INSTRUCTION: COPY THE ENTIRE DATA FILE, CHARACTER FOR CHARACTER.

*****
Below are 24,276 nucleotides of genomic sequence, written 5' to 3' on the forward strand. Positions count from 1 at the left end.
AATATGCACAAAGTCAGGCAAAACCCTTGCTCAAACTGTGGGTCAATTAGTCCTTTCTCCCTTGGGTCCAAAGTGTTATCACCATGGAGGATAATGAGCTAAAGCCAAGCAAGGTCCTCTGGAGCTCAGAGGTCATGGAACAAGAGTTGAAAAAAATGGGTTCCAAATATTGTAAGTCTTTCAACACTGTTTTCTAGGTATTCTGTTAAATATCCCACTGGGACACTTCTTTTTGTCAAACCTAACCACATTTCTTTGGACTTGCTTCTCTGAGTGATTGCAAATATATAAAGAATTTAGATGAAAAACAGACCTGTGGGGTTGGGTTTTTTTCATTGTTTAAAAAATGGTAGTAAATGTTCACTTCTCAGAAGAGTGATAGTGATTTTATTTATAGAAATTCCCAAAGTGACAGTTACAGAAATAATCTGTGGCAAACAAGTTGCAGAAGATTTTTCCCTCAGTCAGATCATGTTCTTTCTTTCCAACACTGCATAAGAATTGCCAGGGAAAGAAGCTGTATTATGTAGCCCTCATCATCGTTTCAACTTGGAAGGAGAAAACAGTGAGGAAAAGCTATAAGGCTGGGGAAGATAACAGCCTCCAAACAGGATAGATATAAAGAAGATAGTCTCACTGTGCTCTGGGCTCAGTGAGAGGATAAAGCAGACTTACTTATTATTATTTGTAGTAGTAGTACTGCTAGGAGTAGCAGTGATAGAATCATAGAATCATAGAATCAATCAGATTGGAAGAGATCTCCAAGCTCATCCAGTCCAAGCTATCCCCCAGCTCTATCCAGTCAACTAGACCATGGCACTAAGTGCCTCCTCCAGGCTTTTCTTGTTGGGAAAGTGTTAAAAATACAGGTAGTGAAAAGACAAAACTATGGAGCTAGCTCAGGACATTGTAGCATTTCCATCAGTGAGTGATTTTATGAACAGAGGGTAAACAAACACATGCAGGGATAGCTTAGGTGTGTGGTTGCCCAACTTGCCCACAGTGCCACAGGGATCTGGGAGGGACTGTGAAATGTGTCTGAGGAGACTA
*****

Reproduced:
Below are 24,276 nucleotides of genomic sequence, written 5' to 3' on the forward strand. Positions count from 1 at the left end.
AATATGCACAAAGTCAGGCAAAACCCTTGCTCAAACTGTGGGTCAATTAGTCCTTTCTCCCTTGGGTCCAAAGTGTTATCACCATGGAGGATAATGAGCTAAAGCCAAGCAAGGTCCTCTGGAGCTCAGAGGTCATGGAACAAGAGTTGAAAAAAATGGGTTCCAAATATTGTAAGTCTTTCAACACTGTTTTCTAGGTATTCTGTTAAATATCCCACTGGGACACTTCTTTTTGTCAAACCTAACCACATTTCTTTGGACTTGCTTCTCTGAGTGATTGCAAATATATAAAGAATTTAGATGAAAAACAGACCTGTGGGGTTGGGTTTTTTTCATTGTTTAAAAAATGGTAGTAAATGTTCACTTCTCAGAAGAGTGATAGTGATTTTATTTATAGAAATTCCCAAAGTGACAGTTACAGAAATAATCTGTGGCAAACAAGTTGCAGAAGATTTTTCCCTCAGTCAGATCATGTTCTTTCTTTCCAACACTGCATAAGAATTGCCAGGGAAAGAAGCTGTATTATGTAGCCCTCATCATCGTTTCAACTTGGAAGGAGAAAACAGTGAGGAAAAGCTATAAGGCTGGGGAAGATAACAGCCTCCAAACAGGATAGATATAAAGAAGATAGTCTCACTGTGCTCTGGGCTCAGTGAGAGGATAAAGCAGACTTACTTATTATTATTTGTAGTAGTAGTACTGCTAGGAGTAGCAGTGATAGAATCATAGAATCATAGAATCAATCAGATTGGAAGAGATCTCCAAGCTCATCCAGTCCAAGCTATCCCCCAGCTCTATCCAGTCAACTAGACCATGGCACTAAGTGCCTCCTCCAGGCTTTTCTTGTTGGGAAAGTGTTAAAAATACAGGTAGTGAAAAGACAAAACTATGGAGCTAGCTCAGGACATTGTAGCATTTCCATCAGTGAGTGATTTTATGAACAGAGGGTAAACAAACACATGCAGGGATAGCTTAGGTGTGTGGTTGCCCAACTTGCCCACAGTGCCACAGGGATCTGGGAGGGACTGTGAAATGTGTCTGAGGAGACTA